What does \d match in a regex?

Earlier tonight, I was playing with Hypothesis’s from_regex strategy. This strategy generates strings that match a given regex, and I thought it might be a good way to debug especially gnarly regexes – by seeing examples of matching strings, maybe I could understand a complex regex better.

I was trying to find strings that matched the regex \d+\(\d+\) (a random example from Google), and it exposed a bug in my understanding.

I know that \d matches any digits, and I’d always treated it as synonymous with [0-9] – but it turns out that’s not always the case. There are all sorts of Unicode characters which are digits and which match \d, but which aren’t Arabic numerals. Here are just a couple:

Different languages handle this differently – for example, using \d in Python 3 will match all these numeric characters that aren’t Arabic numerals, but in Python 2 it won’t. No doubt it varies among other programming languages as well.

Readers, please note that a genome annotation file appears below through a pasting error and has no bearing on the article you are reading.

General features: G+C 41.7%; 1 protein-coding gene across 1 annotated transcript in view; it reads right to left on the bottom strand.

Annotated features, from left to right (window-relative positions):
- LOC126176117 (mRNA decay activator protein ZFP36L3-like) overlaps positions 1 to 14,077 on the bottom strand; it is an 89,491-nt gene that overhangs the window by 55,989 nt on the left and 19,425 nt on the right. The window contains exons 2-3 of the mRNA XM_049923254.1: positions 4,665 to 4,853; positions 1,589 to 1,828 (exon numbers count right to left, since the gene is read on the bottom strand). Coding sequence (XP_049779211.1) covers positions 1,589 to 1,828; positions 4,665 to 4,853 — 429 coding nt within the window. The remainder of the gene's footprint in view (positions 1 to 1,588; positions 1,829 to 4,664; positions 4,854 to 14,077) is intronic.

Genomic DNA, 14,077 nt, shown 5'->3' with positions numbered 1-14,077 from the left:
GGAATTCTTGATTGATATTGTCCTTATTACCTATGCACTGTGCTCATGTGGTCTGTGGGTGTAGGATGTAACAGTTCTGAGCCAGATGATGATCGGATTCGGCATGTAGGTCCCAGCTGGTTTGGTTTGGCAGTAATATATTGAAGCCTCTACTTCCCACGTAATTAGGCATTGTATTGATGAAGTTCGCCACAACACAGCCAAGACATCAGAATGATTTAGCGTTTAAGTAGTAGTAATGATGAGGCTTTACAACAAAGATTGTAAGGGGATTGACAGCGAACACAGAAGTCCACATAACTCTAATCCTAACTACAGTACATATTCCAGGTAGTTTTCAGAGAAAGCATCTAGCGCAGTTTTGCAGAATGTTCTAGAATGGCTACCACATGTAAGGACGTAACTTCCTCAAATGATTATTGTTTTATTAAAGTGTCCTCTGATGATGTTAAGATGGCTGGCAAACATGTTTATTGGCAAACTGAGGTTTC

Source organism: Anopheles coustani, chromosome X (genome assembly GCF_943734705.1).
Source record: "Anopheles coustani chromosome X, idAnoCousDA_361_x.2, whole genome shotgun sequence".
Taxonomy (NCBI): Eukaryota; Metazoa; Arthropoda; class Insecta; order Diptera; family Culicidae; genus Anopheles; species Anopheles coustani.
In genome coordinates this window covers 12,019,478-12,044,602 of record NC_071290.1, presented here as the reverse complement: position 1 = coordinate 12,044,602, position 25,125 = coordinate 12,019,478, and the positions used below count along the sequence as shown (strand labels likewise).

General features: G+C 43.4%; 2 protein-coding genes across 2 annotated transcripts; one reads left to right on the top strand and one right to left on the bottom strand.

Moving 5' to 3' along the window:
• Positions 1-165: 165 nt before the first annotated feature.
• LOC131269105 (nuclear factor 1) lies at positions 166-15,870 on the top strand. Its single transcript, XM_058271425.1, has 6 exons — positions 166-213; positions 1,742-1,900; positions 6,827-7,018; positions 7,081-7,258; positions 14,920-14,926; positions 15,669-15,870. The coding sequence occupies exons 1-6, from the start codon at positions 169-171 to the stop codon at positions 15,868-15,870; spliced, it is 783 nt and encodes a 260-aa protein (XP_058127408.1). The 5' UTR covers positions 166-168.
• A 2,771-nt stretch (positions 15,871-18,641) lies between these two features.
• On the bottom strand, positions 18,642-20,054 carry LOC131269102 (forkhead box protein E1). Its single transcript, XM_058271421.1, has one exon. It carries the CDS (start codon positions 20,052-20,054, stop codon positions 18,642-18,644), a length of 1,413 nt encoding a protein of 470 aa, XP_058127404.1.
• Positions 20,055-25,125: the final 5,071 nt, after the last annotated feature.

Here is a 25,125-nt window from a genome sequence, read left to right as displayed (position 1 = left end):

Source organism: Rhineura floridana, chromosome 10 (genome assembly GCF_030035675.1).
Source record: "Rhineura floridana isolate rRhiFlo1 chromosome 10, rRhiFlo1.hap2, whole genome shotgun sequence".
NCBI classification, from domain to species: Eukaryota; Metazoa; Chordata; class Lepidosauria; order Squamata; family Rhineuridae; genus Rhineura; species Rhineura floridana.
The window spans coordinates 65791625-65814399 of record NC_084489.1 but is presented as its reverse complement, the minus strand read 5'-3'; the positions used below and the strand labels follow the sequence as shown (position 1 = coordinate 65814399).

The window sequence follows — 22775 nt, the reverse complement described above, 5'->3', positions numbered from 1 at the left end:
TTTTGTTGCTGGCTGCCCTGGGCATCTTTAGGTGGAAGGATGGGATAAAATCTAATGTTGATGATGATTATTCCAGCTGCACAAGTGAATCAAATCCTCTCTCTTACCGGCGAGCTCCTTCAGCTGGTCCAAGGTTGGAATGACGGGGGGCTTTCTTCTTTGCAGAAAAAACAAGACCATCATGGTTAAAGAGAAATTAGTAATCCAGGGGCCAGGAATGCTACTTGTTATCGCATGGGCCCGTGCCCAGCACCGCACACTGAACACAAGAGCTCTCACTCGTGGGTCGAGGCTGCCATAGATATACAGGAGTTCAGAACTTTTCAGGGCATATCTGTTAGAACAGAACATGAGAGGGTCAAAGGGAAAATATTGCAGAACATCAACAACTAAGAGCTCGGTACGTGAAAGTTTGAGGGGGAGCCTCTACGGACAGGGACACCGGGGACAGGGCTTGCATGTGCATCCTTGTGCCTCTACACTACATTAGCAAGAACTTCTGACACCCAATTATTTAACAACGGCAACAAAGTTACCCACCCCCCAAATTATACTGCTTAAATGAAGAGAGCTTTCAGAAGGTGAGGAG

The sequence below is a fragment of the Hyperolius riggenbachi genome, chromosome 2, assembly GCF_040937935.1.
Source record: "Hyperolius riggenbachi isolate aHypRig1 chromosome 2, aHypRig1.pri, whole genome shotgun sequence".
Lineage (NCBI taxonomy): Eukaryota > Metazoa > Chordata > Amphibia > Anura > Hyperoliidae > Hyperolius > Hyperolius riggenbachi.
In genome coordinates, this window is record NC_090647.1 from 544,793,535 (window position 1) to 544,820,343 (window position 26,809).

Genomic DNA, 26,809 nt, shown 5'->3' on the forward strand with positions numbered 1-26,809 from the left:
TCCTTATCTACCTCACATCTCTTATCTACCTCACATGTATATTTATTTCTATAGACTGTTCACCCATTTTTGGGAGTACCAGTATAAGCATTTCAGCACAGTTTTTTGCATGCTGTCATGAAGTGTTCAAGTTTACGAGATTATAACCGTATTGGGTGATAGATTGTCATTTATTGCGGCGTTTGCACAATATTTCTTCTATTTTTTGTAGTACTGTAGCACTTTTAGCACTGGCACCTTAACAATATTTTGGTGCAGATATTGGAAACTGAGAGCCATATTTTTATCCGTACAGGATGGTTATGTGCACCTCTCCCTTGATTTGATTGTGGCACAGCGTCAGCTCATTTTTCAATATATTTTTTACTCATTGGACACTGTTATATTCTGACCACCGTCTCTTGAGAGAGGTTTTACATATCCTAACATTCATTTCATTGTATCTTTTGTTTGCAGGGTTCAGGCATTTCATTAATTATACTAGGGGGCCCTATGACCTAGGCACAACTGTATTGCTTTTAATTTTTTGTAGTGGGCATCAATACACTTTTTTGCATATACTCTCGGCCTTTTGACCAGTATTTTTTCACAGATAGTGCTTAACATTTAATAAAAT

How much this distinction matters depends on your use case, and in most cases I imagine the answer is “very little”. I present it more as an intellectual curiosity than something which needs serious consideration when writing regexes.

This isn’t the first time Hypothesis has exposed one of my faulty assumptions – language is incredibly complicated, and I still have a lot to learn.